Steve Serbic was one of those firefighters who thought his mental health would never waver.
“Then my daughter got really sick and I had a series of kid calls back-to-back, and that was my mental health crisis that happened in the middle of my career,” Serbic told the Now-Leader. “I’d never had one before, so some firefighters helped me get to a counsellor and it took me four counsellors before I opened my mind.
“Change is a choice.”
Serbic is assistant chief of operations with the Surrey Fire Service and has just released a book detailing his childhood, his career as a firefighter and his journey dealing with post-traumatic stress.
“The Unbroken,” Serbic said, is a “series of notes that I took from my clinical counselling session when I was struggling and the clinical counsellor suggested that I write down each session. The reason the book is called ‘The Unbroken’ is because I was in my doctor’s office and I was in a really bad way and she was holding my hand and she asked me, ‘What do you want?’ I said, ‘I just want to be unbroken.’ She said to me, ‘You’re not broken. You’re wounded.’
“Having a crisis or an event or a post-traumatic stress injury is an injury, you need to treat it like one.”
In his lead-up to finding a counsellor that worked for him, Serbic said although he always told them he never wanted to talk about his childhood, it would always end up being the first topic to come up.
“My book is written about my past. The events that I had that were traumatic, actually helped me figure out my past,” he noted. “The book that I wrote is a story about myself and I had to tell myself that story. I had to look back at myself and my childhood and change my narrative of my childhood.”
It was when he worked at a fire department on Vancouver Island that Serbic first started to talk about his post-traumatic stress.
“I really struggled in my first year there, and a really cool guy from another department came over to help me,” he said. “He didn’t know me. He just gave me some tools on how to try and figure out how to connect with my firefighters. He started to talk to me about sadness, and there’s two things first responders don’t like to talk about: depression and therapy,” he continued.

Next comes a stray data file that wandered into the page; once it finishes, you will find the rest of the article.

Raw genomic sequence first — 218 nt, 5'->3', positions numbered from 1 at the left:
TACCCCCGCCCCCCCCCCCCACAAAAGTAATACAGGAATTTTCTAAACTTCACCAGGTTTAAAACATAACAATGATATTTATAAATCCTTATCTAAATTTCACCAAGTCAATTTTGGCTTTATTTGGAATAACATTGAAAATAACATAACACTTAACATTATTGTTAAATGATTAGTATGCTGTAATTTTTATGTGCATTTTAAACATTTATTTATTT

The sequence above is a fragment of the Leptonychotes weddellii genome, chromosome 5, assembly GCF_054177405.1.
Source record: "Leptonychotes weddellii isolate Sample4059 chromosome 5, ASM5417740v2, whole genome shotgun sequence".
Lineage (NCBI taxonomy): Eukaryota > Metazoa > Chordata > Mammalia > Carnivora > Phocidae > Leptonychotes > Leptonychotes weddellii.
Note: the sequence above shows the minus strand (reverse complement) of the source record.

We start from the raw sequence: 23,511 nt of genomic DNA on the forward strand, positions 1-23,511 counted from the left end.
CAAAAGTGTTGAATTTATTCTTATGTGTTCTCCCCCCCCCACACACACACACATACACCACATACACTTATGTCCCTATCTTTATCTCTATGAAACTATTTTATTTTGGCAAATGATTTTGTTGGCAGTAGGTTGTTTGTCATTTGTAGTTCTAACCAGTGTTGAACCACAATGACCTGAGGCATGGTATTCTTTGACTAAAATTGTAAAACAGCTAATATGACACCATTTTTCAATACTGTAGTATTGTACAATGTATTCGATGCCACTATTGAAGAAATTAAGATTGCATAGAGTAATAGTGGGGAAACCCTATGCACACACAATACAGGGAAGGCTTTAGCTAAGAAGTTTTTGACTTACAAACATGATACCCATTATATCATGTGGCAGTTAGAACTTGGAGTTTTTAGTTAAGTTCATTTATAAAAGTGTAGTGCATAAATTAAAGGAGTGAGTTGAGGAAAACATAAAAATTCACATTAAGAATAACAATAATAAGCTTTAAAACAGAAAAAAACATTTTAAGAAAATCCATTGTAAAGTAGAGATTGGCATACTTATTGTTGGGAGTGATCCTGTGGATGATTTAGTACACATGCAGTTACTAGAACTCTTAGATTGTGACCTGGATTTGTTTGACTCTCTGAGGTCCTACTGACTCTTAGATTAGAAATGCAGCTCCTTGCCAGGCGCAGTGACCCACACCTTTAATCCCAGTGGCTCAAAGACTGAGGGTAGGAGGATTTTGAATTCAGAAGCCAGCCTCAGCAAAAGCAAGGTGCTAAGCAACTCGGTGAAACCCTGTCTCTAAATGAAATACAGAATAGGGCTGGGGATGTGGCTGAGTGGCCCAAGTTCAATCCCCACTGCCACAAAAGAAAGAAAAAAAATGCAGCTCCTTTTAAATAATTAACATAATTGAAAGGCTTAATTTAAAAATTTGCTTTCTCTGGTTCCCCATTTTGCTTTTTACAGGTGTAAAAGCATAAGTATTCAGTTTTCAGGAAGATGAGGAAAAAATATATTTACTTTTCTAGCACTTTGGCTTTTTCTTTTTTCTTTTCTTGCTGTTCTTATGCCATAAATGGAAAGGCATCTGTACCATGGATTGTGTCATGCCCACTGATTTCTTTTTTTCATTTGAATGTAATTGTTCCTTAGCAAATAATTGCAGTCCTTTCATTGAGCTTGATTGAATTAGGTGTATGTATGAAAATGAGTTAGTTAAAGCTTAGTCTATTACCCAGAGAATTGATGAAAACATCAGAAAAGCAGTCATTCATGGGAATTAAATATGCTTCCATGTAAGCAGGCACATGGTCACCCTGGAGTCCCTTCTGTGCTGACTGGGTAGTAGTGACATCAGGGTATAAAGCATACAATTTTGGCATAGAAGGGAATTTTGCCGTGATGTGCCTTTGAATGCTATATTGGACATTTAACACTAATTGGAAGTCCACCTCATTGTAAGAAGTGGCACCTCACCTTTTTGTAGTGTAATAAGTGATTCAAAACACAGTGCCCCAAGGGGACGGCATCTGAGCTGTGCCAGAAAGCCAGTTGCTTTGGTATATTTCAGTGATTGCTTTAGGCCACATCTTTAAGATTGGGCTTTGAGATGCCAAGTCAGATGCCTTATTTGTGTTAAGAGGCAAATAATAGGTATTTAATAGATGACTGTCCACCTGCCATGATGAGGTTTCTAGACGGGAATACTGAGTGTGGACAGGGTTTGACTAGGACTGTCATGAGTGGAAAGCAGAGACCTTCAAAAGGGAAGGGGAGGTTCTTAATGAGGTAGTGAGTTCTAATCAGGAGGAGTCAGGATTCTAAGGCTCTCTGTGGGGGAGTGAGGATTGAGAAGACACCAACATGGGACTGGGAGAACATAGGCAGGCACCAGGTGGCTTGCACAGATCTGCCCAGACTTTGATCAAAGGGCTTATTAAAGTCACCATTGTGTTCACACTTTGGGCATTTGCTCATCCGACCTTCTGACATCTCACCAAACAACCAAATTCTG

“Eighty per cent of firefighters surveyed across North America were anonymously asked … in 2018, ‘If you were struggling, would you reach out to a manager?’ Eighty per cent said ‘no’ because they would be looked upon as ‘weak’ or ‘unfit for duty.’ They’re not giving their name in the survey, so that’s a real stat.”
Serbic said he was living somewhat of a double life.
“I had a beautiful wife and family and a great job, one that I loved doing, but then when I was by myself, I had this overwhelming sadness,” said Serbic. “Because you don’t want anybody to know, you don’t reach out for help.You just kind of continue that lifestyle, so I lived a double life for a long period of my life.”
When it came to the book, Serbic said he never had the intention of publishing it but after his son’s friend read it and two editors looked over it, he decided to release it.
Then COVID-19 happened.
“The only reason I finished the book is because I lost several people to suicide and I want to try and be part of the change,” he said. “I was on the fence for a while, and then COVID hit and I waited, and looking where COVID is now, I think everyone needs a little push and they need to know it’s OK to feel sadness, it’s OK to have anxiety. But you can’t suffer alone, you need to reach out for help.”
For books purchased from Friesen, proceeds will go to headsupguys.org, which is an online resource that “supports men in their fight against depression by providing tips, tools, information about professional services, and stories of success.”
If you or someone you know needs is struggling with mental health and needs help, you can visit the B.C. government’s Crisis Intervention and Suicide Prevention Centre.